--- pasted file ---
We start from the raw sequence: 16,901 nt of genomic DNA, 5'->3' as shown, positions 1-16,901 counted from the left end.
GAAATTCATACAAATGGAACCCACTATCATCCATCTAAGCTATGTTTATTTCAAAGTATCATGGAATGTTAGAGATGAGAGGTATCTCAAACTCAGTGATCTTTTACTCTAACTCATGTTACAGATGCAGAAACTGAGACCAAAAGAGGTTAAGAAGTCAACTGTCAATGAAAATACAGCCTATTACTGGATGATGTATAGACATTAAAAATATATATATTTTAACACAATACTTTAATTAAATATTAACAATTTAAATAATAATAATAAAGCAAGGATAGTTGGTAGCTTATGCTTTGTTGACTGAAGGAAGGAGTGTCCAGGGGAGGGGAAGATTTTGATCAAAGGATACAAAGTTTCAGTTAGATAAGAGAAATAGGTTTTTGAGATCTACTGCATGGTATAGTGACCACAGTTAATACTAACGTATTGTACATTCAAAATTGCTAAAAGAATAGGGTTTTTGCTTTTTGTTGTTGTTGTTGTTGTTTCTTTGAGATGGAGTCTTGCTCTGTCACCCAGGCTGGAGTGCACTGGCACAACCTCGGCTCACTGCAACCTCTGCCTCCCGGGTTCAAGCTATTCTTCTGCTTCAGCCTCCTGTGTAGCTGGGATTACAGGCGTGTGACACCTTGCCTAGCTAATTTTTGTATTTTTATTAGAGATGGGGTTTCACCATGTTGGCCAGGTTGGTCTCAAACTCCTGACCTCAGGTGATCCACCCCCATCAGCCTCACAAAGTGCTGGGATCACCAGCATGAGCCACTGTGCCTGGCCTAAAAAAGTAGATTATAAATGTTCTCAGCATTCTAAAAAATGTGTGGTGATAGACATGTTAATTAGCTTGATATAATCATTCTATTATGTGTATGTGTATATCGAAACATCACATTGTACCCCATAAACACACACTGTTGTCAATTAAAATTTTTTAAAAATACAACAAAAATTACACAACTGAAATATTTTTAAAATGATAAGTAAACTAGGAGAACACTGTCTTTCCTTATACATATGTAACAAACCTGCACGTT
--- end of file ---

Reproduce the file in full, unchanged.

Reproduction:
We start from the raw sequence: 16,901 nt of genomic DNA, 5'->3' as shown, positions 1-16,901 counted from the left end.
GAAATTCATACAAATGGAACCCACTATCATCCATCTAAGCTATGTTTATTTCAAAGTATCATGGAATGTTAGAGATGAGAGGTATCTCAAACTCAGTGATCTTTTACTCTAACTCATGTTACAGATGCAGAAACTGAGACCAAAAGAGGTTAAGAAGTCAACTGTCAATGAAAATACAGCCTATTACTGGATGATGTATAGACATTAAAAATATATATATTTTAACACAATACTTTAATTAAATATTAACAATTTAAATAATAATAATAAAGCAAGGATAGTTGGTAGCTTATGCTTTGTTGACTGAAGGAAGGAGTGTCCAGGGGAGGGGAAGATTTTGATCAAAGGATACAAAGTTTCAGTTAGATAAGAGAAATAGGTTTTTGAGATCTACTGCATGGTATAGTGACCACAGTTAATACTAACGTATTGTACATTCAAAATTGCTAAAAGAATAGGGTTTTTGCTTTTTGTTGTTGTTGTTGTTGTTTCTTTGAGATGGAGTCTTGCTCTGTCACCCAGGCTGGAGTGCACTGGCACAACCTCGGCTCACTGCAACCTCTGCCTCCCGGGTTCAAGCTATTCTTCTGCTTCAGCCTCCTGTGTAGCTGGGATTACAGGCGTGTGACACCTTGCCTAGCTAATTTTTGTATTTTTATTAGAGATGGGGTTTCACCATGTTGGCCAGGTTGGTCTCAAACTCCTGACCTCAGGTGATCCACCCCCATCAGCCTCACAAAGTGCTGGGATCACCAGCATGAGCCACTGTGCCTGGCCTAAAAAAGTAGATTATAAATGTTCTCAGCATTCTAAAAAATGTGTGGTGATAGACATGTTAATTAGCTTGATATAATCATTCTATTATGTGTATGTGTATATCGAAACATCACATTGTACCCCATAAACACACACTGTTGTCAATTAAAATTTTTTAAAAATACAACAAAAATTACACAACTGAAATATTTTTAAAATGATAAGTAAACTAGGAGAACACTGTCTTTCCTTATACATATGTAACAAACCTGCACGTT